NC: I guess I thought he was writing a book for Westerners who wanted a taste of his part of India, who liked to learn about places that they’ve not visited.

Nair: Oh, that’s interesting. Because as I was reading it, I certainly thought it was for people like me, from metropolitan India. Perhaps we’re not so different from each other, though.

NC: That definitely makes a lot more sense. You could leave more gaps if you expected the bulk of your readers to be Indian.

Nair: You’re right to think that it faces a possibly non-Indian audience as well. Look at stuff like “Basti is an Urdu word meaning neighbourhood….” Perhaps it’s most accurate to say that writers like Chaudhuri write for a certain metropolitan audience everywhere in the English-speaking world. Kind of like The Guardian website.

NC: So, what was your favorite chapter of this book, and why? I found “High Tea” the most charming, though in a way I thought the approach in “Italians Abroad” captured the method that I think could have made the whole book better.

Nair: Yes, High Tea is very evocative — like the best parts of his novels, I think. I liked the first three chapters very much. Chaudhuri’s so good at this sort of piercing introspection. And when he’s sort of letting his relationship with Calcutta unfold, questioning, changing his mind, going back and forth, tracing a feeling over time — he’s very good.

You know…names can be a bit contentious in Indian public life, particularly names of cities and streets. Do we keep to colonial principles? Do we abandon them for something that’s more reflective of our history? But isn’t that just political expediency? So on and so forth. But Chaudhuri, for example, gets it superbly right. For a place that you call home, the most valid reasons for what you call it are personal ones. When he says this:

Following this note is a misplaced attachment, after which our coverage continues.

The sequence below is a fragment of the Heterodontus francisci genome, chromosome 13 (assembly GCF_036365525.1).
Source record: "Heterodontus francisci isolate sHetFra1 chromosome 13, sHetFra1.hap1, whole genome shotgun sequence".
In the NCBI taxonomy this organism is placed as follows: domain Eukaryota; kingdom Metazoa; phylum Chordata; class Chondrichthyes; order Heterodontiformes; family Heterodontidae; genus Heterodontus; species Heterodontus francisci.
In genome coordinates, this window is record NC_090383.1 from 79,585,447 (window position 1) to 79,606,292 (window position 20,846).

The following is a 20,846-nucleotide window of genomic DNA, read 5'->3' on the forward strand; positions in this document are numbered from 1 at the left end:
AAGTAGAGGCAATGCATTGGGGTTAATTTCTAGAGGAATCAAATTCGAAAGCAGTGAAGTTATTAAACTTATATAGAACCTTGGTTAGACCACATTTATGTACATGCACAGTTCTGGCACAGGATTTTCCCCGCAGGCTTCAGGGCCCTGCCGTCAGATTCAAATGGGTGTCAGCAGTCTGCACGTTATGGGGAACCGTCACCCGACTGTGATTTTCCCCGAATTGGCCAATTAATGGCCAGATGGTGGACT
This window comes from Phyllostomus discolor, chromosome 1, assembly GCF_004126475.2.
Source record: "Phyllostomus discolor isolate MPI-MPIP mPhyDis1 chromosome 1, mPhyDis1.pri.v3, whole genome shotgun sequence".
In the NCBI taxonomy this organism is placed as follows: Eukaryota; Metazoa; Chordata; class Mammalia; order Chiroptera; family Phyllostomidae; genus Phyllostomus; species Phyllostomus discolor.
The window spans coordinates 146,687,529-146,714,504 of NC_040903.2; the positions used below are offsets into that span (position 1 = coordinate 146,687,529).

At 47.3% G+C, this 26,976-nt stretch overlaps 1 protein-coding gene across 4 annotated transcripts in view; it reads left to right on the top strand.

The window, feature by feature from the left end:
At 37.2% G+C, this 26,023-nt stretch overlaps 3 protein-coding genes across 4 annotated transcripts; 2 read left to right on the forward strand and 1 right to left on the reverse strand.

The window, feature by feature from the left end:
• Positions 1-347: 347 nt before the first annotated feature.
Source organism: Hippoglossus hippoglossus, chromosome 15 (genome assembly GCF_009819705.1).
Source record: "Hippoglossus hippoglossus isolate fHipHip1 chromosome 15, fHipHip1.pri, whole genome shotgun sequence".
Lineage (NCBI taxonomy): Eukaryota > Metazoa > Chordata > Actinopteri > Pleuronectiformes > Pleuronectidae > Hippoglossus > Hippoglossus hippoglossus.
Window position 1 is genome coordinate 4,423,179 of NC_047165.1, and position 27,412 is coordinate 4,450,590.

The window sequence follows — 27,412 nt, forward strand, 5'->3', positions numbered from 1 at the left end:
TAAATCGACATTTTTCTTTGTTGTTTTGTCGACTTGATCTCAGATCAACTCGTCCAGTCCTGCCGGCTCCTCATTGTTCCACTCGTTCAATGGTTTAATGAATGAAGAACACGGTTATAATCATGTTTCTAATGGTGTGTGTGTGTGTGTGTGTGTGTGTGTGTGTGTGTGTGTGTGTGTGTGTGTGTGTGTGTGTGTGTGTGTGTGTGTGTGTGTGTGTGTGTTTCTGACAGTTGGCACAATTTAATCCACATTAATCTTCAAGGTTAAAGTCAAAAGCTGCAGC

I myself can’t stand calling it any other name but Calcutta when speaking in English; just as I’ll always call it Kolkata in Bengali conversation. Is this because we — cities and human beings — have contradictory lives that flow in and out of each other? To take away one or the other name is to deprive the city of a dimension that’s coterminous with it, that grew and rose and fell with it, whose meaning, deep in your heart, you know exactly.

NC: It’s true here, too. Symbolic matters often cause the fiercest fights.

Nair: Yes, you’re very right about that, and we should pay close attention to symbolism and its meanings. But know, too, in private, that these meanings and symbols are likely to change from person to person, and perhaps from generation to generation.

Up next is Smart Cities: Big Data, Civic Hackers, and the Quest for a New Utopia, by Anthony Townsend, which goes on sale October 7.

Brady Dale is a writer and performer living in Brooklyn. Find him on Twitter.

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Brady Dale is a writer and comedian based in Brooklyn. His reporting on technology appears regularly on Fortune and Technical.ly Brooklyn.